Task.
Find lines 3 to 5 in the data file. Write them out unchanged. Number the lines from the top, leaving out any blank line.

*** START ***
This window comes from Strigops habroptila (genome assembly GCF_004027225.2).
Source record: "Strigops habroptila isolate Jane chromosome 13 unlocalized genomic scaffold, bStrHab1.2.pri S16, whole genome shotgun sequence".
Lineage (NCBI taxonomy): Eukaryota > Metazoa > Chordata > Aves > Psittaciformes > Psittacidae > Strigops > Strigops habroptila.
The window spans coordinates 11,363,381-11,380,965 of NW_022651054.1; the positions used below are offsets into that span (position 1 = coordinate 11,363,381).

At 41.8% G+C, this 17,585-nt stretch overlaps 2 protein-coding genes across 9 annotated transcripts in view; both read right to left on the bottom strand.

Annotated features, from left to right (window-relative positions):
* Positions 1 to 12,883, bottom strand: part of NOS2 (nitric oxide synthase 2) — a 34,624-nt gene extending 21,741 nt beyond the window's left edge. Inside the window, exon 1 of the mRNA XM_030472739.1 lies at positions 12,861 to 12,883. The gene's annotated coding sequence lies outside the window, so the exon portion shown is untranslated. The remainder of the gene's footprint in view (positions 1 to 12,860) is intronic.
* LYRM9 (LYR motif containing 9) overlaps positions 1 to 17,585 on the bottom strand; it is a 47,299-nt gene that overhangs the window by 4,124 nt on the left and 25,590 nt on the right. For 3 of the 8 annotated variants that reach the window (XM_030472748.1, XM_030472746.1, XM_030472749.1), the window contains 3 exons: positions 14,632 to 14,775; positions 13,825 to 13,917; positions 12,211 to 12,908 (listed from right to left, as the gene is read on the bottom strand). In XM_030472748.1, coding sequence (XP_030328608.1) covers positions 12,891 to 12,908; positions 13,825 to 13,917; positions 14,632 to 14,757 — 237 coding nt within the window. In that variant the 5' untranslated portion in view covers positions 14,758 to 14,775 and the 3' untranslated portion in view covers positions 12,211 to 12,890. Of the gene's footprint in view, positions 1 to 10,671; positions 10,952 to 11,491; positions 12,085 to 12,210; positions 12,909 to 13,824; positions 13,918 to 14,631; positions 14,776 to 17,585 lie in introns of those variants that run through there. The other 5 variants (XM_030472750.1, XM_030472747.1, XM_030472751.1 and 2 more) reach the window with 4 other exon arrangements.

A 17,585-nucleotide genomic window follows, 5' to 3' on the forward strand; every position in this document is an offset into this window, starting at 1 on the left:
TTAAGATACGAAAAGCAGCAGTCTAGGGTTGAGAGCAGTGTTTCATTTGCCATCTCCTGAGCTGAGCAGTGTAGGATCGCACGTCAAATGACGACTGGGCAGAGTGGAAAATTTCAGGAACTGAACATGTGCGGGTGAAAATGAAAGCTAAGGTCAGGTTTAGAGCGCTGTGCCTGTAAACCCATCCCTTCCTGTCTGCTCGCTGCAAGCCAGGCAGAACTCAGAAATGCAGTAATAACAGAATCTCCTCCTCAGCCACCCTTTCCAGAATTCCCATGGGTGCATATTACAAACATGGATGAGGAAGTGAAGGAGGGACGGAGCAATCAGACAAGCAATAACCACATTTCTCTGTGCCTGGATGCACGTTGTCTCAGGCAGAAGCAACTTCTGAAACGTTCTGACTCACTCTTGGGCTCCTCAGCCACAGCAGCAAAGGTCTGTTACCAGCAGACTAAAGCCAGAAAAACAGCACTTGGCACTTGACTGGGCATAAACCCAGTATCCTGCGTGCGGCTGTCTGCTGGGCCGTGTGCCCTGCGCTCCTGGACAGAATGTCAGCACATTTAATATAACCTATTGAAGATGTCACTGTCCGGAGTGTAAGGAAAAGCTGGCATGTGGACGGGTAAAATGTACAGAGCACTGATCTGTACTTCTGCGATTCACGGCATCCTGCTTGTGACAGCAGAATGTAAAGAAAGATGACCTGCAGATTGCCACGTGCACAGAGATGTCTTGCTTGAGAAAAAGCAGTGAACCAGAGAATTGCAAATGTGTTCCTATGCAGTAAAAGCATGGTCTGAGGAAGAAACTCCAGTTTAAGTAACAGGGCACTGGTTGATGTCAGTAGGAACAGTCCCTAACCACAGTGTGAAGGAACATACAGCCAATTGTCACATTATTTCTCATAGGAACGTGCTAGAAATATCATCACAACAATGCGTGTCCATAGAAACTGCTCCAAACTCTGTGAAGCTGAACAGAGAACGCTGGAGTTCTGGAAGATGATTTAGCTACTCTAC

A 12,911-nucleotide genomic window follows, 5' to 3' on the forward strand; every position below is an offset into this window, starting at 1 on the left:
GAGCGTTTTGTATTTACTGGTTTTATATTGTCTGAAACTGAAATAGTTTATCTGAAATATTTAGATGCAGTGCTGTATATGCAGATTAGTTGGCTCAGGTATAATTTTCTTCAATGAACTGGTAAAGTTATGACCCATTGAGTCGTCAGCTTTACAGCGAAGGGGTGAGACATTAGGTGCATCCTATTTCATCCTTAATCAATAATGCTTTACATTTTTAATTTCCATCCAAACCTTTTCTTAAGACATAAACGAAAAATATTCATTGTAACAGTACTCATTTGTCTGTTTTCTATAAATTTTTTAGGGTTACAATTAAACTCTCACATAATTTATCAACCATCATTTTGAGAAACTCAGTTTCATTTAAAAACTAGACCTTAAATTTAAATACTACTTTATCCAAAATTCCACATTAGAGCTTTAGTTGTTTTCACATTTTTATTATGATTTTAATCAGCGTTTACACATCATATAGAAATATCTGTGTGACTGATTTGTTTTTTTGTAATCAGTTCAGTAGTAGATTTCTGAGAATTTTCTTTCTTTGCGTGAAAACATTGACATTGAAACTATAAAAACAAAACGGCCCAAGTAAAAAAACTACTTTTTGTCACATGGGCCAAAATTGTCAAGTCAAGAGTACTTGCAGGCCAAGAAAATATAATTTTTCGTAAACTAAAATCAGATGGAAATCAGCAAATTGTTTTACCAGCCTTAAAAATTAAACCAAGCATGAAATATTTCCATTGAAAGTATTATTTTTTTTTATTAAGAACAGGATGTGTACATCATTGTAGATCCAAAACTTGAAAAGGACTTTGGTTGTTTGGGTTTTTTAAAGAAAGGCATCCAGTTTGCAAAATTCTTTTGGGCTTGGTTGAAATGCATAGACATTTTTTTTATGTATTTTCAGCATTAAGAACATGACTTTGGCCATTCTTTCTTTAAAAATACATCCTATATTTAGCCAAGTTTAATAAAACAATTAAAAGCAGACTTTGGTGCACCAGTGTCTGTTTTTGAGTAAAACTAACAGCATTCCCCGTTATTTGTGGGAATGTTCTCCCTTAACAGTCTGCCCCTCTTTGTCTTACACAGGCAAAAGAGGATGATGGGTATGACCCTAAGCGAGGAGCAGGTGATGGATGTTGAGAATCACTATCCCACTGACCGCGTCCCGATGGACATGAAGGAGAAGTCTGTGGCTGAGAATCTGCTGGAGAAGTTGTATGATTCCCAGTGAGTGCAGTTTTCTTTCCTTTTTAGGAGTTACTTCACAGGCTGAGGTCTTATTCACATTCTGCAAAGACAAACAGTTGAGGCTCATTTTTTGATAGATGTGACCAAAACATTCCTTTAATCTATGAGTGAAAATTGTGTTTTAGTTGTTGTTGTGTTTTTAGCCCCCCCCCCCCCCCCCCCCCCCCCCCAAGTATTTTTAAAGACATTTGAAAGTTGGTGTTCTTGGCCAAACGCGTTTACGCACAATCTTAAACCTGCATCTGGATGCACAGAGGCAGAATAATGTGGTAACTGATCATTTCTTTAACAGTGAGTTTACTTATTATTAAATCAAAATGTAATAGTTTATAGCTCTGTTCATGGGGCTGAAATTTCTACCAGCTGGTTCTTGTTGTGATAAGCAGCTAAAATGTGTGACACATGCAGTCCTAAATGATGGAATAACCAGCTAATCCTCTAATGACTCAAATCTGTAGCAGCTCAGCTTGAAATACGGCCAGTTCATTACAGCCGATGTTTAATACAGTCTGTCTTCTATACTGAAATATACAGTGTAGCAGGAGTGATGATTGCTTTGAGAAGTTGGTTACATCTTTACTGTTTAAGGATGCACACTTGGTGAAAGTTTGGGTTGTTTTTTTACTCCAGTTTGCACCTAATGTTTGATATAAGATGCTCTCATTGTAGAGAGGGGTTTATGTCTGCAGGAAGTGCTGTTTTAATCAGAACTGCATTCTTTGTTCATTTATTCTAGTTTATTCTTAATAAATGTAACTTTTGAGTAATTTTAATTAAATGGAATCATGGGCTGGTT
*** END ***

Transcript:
Lineage (NCBI taxonomy): Eukaryota > Metazoa > Chordata > Aves > Psittaciformes > Psittacidae > Strigops > Strigops habroptila.
The window spans coordinates 11,363,381-11,380,965 of NW_022651054.1; the positions used below are offsets into that span (position 1 = coordinate 11,363,381).

At 41.8% G+C, this 17,585-nt stretch overlaps 2 protein-coding genes across 9 annotated transcripts in view; both read right to left on the bottom strand.